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The page below is a sample from the LabCE course Pharmacology of Antihyperlipidemic Medications for Laboratory Professionals. Access the complete course and earn ASCLS P.A.C.E.-approved continuing education credits by subscribing online.

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Lipid Digestion and Absorption

When discussing the digestion of any biological molecule, it is safe to say that digestion begins in the mouth due to the actions of enzymes secreted there. In the mouth, enzymes that break down lipids (e.g., lipases) are secreted to begin digestion. Digestion of lipids from the diet is accelerated in the stomach, where repetitive mixing changes large lipid droplets into smaller, more manageable sizes. This is important, as it provides more space for digestive enzymes from the pancreas to work on the lipids. Cholecystokinin (CCK) is a hormone produced by the small intestine that is involved in slowing down the movement of food from the stomach into the small intestine. This allows more time for the stomach's mixing actions.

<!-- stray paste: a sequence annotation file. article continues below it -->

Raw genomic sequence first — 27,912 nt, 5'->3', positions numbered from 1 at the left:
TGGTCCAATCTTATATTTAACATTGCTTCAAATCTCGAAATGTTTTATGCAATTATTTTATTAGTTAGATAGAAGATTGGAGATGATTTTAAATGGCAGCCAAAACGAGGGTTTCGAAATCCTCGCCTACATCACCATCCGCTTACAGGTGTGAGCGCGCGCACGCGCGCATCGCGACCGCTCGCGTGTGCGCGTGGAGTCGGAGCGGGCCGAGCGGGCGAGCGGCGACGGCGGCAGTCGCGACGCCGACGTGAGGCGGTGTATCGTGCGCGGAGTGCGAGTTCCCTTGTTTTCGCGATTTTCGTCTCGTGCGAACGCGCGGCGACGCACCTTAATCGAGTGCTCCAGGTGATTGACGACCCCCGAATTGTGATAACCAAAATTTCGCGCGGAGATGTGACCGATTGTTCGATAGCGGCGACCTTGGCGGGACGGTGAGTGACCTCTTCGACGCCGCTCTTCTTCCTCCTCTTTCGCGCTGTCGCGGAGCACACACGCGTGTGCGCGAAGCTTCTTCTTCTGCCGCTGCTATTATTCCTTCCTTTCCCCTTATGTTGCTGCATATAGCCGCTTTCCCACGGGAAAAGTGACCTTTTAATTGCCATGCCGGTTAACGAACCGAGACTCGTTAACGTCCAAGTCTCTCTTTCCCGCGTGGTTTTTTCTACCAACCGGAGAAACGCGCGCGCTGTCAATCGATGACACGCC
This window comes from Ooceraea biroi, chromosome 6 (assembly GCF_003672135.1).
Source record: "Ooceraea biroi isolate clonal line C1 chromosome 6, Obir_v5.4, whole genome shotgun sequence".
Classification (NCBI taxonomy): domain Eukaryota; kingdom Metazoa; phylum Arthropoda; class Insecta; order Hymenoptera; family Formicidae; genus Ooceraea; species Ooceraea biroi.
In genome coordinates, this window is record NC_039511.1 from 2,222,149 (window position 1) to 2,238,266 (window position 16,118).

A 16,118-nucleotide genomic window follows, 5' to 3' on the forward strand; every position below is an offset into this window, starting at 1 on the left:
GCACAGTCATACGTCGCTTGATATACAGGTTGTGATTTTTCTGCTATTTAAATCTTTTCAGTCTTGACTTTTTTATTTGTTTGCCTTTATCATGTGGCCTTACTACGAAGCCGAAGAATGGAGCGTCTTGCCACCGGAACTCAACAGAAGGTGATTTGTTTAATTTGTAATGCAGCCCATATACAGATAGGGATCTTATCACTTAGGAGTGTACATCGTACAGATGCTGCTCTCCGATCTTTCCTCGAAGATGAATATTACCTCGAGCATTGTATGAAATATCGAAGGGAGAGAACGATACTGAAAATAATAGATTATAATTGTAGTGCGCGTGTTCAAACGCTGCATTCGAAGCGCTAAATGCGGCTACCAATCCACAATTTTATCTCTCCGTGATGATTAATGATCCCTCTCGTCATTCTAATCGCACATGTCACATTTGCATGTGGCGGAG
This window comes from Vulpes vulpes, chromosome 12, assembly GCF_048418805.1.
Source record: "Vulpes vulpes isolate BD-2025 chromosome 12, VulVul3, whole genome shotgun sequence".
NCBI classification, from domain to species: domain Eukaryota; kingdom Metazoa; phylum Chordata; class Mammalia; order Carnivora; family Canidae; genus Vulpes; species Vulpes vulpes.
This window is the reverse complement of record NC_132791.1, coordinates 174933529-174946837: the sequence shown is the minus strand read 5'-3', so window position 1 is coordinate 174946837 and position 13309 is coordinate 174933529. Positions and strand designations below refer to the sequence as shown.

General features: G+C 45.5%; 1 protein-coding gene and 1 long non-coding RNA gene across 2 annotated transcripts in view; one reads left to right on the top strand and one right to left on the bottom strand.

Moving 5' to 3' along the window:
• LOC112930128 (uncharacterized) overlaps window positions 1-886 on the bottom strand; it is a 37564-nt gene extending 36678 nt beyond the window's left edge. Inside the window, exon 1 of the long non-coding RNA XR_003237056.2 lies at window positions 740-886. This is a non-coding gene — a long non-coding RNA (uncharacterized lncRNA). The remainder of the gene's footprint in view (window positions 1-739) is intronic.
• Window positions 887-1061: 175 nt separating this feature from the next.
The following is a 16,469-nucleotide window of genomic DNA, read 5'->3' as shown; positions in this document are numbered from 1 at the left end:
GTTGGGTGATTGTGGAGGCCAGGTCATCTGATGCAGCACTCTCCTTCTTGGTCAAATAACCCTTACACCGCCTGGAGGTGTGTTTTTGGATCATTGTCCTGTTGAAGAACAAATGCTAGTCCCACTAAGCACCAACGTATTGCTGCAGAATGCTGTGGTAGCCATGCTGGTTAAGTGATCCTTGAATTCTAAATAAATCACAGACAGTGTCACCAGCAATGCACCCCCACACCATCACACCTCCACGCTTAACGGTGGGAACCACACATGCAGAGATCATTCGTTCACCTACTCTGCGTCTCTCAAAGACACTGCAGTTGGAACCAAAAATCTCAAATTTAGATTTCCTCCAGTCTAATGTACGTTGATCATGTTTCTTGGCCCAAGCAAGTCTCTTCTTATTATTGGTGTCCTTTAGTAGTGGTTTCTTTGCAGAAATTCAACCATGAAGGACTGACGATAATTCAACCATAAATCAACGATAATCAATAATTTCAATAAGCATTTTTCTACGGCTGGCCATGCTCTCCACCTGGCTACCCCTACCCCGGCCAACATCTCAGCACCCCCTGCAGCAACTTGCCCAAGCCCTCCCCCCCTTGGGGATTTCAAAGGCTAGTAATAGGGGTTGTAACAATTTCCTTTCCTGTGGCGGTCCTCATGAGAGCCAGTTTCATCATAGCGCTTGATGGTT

Once the food has passed into the small intestine, bile (produced by the liver and stored/concentrated in the gallbladder) acts as an emulsifier. In essence, bile inserts itself into the lipid molecules and forces them apart so that there is more surface area for pancreatic enzymes to digest. Then, pancreatic lipases break these large lipid molecules into single fatty acids, glycerides, and cholesterol.

Single fatty acids, glycerides, and cholesterol are then able to diffuse across the wall of the small intestine and enter the bloodstream.